“Lesion” is one of those words that doctors toss around as though everyone understands it. We may say something like “Let’s take a look at this lesion here under your foot.” And you may have only a vague notion of what that means. Is it a cut? A scrape? A red mark? What exactly is a lesion and should you be worried when you hear the word?
For the most part, the answer is no. Just the word “lesion” is not cause for worry. “Lesion” is simply a generic term for any mark on a person’s body that makes one area of the skin look different from the area next to it. There may be a difference in color or in texture – or both.
- Rashes, such as measles or chicken pox
- Insect bites
Corns, calluses, insect bites, burns, and birthmarks are examples of benign lesions – meaning that they are not cancerous. Some lesions, however, like moles and freckles, can change over time. Sometimes they crop up suddenly. These are the ones that the podiatrists at Foot & Ankle Associates of Cleveland want to help you keep an eye on.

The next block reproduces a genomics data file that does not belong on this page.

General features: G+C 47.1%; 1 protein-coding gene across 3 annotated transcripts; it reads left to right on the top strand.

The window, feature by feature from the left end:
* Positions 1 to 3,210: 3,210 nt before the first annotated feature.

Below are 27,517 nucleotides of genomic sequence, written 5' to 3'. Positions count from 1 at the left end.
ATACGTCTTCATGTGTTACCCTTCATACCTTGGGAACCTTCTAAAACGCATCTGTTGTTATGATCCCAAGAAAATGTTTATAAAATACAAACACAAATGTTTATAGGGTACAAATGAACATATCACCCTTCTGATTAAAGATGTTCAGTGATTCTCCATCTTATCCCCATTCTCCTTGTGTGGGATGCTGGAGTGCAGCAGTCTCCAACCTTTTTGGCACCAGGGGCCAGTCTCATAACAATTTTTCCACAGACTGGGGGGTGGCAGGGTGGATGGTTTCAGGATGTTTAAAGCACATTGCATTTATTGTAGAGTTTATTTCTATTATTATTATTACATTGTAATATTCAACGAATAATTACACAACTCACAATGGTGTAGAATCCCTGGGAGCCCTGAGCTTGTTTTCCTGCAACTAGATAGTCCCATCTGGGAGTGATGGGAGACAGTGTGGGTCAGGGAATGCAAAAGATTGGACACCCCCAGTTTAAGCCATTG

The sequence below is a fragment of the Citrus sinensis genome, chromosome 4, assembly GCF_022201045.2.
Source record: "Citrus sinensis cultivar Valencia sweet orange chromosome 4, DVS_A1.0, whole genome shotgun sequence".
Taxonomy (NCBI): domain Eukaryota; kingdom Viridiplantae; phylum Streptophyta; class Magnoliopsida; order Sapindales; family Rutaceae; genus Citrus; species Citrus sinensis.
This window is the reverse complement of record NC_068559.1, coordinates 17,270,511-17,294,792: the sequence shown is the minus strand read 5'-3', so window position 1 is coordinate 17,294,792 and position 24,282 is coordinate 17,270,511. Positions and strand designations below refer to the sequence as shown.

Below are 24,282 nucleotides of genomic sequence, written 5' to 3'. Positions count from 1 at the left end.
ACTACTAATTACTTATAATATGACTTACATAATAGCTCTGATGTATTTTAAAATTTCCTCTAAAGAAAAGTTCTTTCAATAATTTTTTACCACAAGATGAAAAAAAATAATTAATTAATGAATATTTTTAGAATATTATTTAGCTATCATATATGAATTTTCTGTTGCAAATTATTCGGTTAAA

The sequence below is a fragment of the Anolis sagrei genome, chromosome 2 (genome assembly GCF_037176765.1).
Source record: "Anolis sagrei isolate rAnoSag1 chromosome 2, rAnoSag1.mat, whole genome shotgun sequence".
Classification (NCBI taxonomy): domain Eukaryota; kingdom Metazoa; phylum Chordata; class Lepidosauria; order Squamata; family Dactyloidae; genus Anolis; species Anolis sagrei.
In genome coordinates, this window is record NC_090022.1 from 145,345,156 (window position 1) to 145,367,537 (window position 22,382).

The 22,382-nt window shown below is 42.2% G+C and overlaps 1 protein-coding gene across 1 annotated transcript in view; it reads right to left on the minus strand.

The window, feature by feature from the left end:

The time to worry about a lesion is when you notice that it looks different from before. It’s grown larger, or it’s changed color. It may be some kind of sore that you don’t remember seeing before, or a wound that’s been around for a while and it’s just not healing. These are signs that it may be malignant, or cancerous.
Any suspicious-looking lesion needs prompt attention by a doctor. Doctors are trained to evaluate lesions based on how they look, what shape they are, what color they are, how much of the skin they’re covering, whether or not they have changed over time, and lots of other defining features.
Our two podiatrists, Craig B. Frey, DPM and Megan L. Oltmann, DPM, are your partners in looking out for any lesions on your feet, ankles, and toes that may be cause for worry. Any change in your skin is something you should bring to our attention when you visit us at our office in Solon, Ohio. Our staff welcomes your questions about lesions; feel free to call us at (440) 903-1041 or request an appointment online.